It was 1984. We had just bought our first house, an old farmhouse built in the late 1800s. The kitchen was outdated and needed renovation. There wasn't a range hood over the stove, and over the years, the ceiling and cabinets had acquired a dingy brownish-grey patina from the buildup of decades of smoke and cooking grease.
Cajun food was all the rage back then, thanks to Paul Prudhomme and his recently released cookbook Chef Paul Prudhomme's Louisiana Kitchen. One of his dishes, blackened redfish, had become a national craze and was so popular that it nearly decimated the entire redfish population in the Gulf of Mexico. Demand for the fish had soared to such unprecedented levels that the National Marine Fisheries Service was forced to ban the commercial harvest of the species in federal waters. We decided to try out Prudhomme's recipe with local Illinois catfish.
We dipped the fillets in melted butter, like Prudhomme instructed, and dredged them in a Cajun spice blend that included paprika, cayenne pepper, garlic powder, onion powder, salt and black pepper. We put our biggest cast-iron skillet on the stovetop and cranked the burner all the way up. When the skillet was ripping hot, we tossed in a little butter and cautiously laid down our catfish fillets. In a matter of seconds, the kitchen filled with smoke so dense that we couldn't see past our hands. The smoke alarm was blaring. Our eyes were watering. Our throats and sinuses were burning. We were coughing uncontrollably. I threw open all the doors and started fanning out the smoke with a cookie sheet.
The smoke eventually dissipated. But during our debacle the kitchen was invaded by thousands of flies that had been attracted to the smell. Our catfish had gone from blackened to inedible and we had to spend the next several days swatting flies. It wasn't until years later, after we remodeled the house and installed a $3,000 range hood, that we attempted to blacken fish ever again.
From a food science perspective, blackening is a phenomenon that lies somewhere between browning and burning. Browning occurs when water is driven off and the proteins or sugars in the food have undergone either Maillard reaction or caramelization, two chemical reactions that result in new flavor compounds that smell and taste appealingly complex. Blackening refers to coating quick-cooking proteins in a Cajun spice blend and flash-cooking them in a ripping-hot cast-iron skillet until the fat and spices smoke and char but don't completely burn. The characteristic deep brown to black color of the crust of blackened fish results from a combination of browned milk solids from the butter and charred spices. The blackening that occurs when food chars isn't just a further degree of Maillardization or caramelization. It's a different set of reactions entirely: pyrolysis and carbonization.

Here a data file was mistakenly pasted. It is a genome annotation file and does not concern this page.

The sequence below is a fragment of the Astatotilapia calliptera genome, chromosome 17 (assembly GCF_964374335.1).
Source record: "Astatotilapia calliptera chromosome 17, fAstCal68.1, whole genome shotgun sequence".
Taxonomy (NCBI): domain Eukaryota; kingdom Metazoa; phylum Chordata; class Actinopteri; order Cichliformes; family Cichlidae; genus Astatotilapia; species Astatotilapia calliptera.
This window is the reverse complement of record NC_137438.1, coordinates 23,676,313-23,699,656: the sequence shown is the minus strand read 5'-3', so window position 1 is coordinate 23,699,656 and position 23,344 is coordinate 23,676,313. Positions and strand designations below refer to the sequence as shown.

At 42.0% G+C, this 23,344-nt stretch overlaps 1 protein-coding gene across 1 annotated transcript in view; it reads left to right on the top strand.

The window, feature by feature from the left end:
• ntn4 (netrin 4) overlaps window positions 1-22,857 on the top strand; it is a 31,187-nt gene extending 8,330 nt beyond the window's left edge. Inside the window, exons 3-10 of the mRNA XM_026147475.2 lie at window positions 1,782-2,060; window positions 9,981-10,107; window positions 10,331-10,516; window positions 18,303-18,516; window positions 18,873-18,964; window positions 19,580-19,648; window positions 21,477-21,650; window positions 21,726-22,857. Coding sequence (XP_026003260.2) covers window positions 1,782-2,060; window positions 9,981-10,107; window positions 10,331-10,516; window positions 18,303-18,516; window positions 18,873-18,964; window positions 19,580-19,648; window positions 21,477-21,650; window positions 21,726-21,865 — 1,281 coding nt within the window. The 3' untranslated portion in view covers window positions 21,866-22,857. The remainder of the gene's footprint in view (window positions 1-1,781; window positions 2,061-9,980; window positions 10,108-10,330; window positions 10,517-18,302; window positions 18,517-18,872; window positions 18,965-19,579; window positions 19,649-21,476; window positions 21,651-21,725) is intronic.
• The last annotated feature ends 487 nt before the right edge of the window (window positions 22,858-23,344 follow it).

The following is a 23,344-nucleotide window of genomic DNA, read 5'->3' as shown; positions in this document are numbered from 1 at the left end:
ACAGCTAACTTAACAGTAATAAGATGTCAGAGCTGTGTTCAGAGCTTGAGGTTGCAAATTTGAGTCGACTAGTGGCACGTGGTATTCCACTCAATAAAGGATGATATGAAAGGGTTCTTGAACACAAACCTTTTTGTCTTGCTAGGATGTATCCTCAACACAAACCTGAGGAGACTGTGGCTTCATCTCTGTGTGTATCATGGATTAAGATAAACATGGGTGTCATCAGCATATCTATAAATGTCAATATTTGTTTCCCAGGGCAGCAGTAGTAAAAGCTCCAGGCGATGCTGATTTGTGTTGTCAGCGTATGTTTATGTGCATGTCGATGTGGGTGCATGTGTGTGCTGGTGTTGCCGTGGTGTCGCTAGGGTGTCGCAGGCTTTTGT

Pyrolysis is essentially burning. The term refers to decomposition brought on by high temperatures. When proteins and sugars are heated to temperatures above 350 degrees, the compounds they formed during Maillardization and caramelization break down even further into smaller molecules that, when taken too far, will taste tarry, smoky and bitter. When taken past browning and brought just to the "edge" of charring, food will develop even deeper, more complex profiles.
A cast-iron skillet is the ideal vessel for getting perfectly blackened fish. The pan can be heated until it is white-hot, which is key to creating the dark brown, crusty, smoky, toasted-spice exterior that is characteristic of this dish.
Paul Prudomme's Blackened Redfish
A controlled blackening pushes the flavor of this Cajun spice-rubbed fish to a higher level.
For the spice mixture:
1 tablespoon paprika
2½ teaspoons kosher salt
1 teaspoon onion powder
1 teaspoon garlic powder
1 teaspoon ground cayenne
½ teaspoon dried thyme
½ teaspoon dried oregano
For the fish:
1½ cups unsalted butter, melted
6 firm-fleshed skinless fish fillets, such as red snapper, mahi-mahi, grouper, haddock, cod, halibut, catfish
Note: To properly blacken fish, the fillets need to be thin enough to cook quickly without burning. They should not be thicker than 1⁄2 inch. A thicker piece of fish should be sliced laterally to make 2 thinner slices.
In a small bowl, combine the paprika, salt, onion powder, garlic powder, cayenne, thyme and oregano. Mix well. Set aside.
Place a large cast-iron skillet over high heat until very hot, about 10 minutes. It will get smoky, so open your windows, disarm your smoke alarm, and turn on your hood vent if you have one.
Meanwhile, pour 2 tablespoons of melted butter into each of 6 small ramekins; set aside and keep warm. Pour the remaining butter into a shallow bowl. Pat the fish fillets dry with paper towels. Dip each fillet in the butter so that both sides are well coated. Sprinkle the spice mixture generously and evenly on both sides of the fish, pushing it into the flesh with your fingers.
When the skillet is fully heated, place the fillets inside without crowding and top each with 1 teaspoon of melted butter. Cook uncovered until the underside looks charred, about 2 minutes. Using two fish spatulas, turn the fillets over and again add 1 teaspoon of butter on top; cook until done, about 2 minutes more. The fish is done when it flakes apart under gentle pressure of your fingers. Transfer to warmed plates and repeat with the remaining fish. Serve immediately, with a ramekin of butter on each plate.